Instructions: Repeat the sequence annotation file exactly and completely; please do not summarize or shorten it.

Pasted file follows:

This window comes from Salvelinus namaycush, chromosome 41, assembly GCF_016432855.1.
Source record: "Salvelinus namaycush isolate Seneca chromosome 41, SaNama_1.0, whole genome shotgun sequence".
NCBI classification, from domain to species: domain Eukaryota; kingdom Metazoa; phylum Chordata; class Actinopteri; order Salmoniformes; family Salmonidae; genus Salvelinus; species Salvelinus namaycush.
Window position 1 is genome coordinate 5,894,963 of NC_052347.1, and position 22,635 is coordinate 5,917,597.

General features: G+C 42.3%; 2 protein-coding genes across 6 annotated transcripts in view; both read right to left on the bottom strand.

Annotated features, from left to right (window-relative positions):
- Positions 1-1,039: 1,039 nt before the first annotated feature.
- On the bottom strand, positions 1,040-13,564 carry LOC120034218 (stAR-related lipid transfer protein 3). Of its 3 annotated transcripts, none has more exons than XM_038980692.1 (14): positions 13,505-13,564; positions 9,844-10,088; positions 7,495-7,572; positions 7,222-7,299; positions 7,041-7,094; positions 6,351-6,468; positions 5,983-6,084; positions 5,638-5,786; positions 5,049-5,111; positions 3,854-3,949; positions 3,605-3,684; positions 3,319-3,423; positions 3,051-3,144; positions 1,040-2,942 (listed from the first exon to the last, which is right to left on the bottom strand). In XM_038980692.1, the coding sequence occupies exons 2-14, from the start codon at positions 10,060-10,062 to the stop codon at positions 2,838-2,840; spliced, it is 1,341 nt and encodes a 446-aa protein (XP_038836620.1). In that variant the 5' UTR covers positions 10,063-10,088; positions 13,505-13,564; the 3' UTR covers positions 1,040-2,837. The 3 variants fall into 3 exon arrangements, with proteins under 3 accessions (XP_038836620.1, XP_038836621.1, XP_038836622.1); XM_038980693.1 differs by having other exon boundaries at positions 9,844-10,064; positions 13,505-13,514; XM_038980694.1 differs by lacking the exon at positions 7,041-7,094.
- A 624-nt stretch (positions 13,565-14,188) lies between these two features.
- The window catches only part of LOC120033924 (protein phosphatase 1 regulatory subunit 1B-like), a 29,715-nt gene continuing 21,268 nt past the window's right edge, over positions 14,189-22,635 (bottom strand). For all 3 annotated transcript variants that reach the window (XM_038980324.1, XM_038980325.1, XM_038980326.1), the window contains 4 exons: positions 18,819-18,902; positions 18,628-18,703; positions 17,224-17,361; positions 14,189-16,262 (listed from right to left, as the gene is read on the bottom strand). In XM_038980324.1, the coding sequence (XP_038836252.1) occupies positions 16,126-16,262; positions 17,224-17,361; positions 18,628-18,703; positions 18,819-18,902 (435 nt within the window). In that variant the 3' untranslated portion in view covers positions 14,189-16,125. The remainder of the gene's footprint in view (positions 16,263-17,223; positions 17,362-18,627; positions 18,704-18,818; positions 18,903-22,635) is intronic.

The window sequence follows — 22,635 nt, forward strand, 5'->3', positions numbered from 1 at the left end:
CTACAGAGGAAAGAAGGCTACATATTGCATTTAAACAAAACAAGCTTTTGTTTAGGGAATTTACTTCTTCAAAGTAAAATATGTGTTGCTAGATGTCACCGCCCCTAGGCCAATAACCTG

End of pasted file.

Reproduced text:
This window comes from Salvelinus namaycush, chromosome 41, assembly GCF_016432855.1.
Source record: "Salvelinus namaycush isolate Seneca chromosome 41, SaNama_1.0, whole genome shotgun sequence".
NCBI classification, from domain to species: domain Eukaryota; kingdom Metazoa; phylum Chordata; class Actinopteri; order Salmoniformes; family Salmonidae; genus Salvelinus; species Salvelinus namaycush.
Window position 1 is genome coordinate 5,894,963 of NC_052347.1, and position 22,635 is coordinate 5,917,597.

General features: G+C 42.3%; 2 protein-coding genes across 6 annotated transcripts in view; both read right to left on the bottom strand.

Annotated features, from left to right (window-relative positions):
- Positions 1-1,039: 1,039 nt before the first annotated feature.
- On the bottom strand, positions 1,040-13,564 carry LOC120034218 (stAR-related lipid transfer protein 3). Of its 3 annotated transcripts, none has more exons than XM_038980692.1 (14): positions 13,505-13,564; positions 9,844-10,088; positions 7,495-7,572; positions 7,222-7,299; positions 7,041-7,094; positions 6,351-6,468; positions 5,983-6,084; positions 5,638-5,786; positions 5,049-5,111; positions 3,854-3,949; positions 3,605-3,684; positions 3,319-3,423; positions 3,051-3,144; positions 1,040-2,942 (listed from the first exon to the last, which is right to left on the bottom strand). In XM_038980692.1, the coding sequence occupies exons 2-14, from the start codon at positions 10,060-10,062 to the stop codon at positions 2,838-2,840; spliced, it is 1,341 nt and encodes a 446-aa protein (XP_038836620.1). In that variant the 5' UTR covers positions 10,063-10,088; positions 13,505-13,564; the 3' UTR covers positions 1,040-2,837. The 3 variants fall into 3 exon arrangements, with proteins under 3 accessions (XP_038836620.1, XP_038836621.1, XP_038836622.1); XM_038980693.1 differs by having other exon boundaries at positions 9,844-10,064; positions 13,505-13,514; XM_038980694.1 differs by lacking the exon at positions 7,041-7,094.
- A 624-nt stretch (positions 13,565-14,188) lies between these two features.
- The window catches only part of LOC120033924 (protein phosphatase 1 regulatory subunit 1B-like), a 29,715-nt gene continuing 21,268 nt past the window's right edge, over positions 14,189-22,635 (bottom strand). For all 3 annotated transcript variants that reach the window (XM_038980324.1, XM_038980325.1, XM_038980326.1), the window contains 4 exons: positions 18,819-18,902; positions 18,628-18,703; positions 17,224-17,361; positions 14,189-16,262 (listed from right to left, as the gene is read on the bottom strand). In XM_038980324.1, the coding sequence (XP_038836252.1) occupies positions 16,126-16,262; positions 17,224-17,361; positions 18,628-18,703; positions 18,819-18,902 (435 nt within the window). In that variant the 3' untranslated portion in view covers positions 14,189-16,125. The remainder of the gene's footprint in view (positions 16,263-17,223; positions 17,362-18,627; positions 18,704-18,818; positions 18,903-22,635) is intronic.

The window sequence follows — 22,635 nt, forward strand, 5'->3', positions numbered from 1 at the left end:
CTACAGAGGAAAGAAGGCTACATATTGCATTTAAACAAAACAAGCTTTTGTTTAGGGAATTTACTTCTTCAAAGTAAAATATGTGTTGCTAGATGTCACCGCCCCTAGGCCAATAACCTG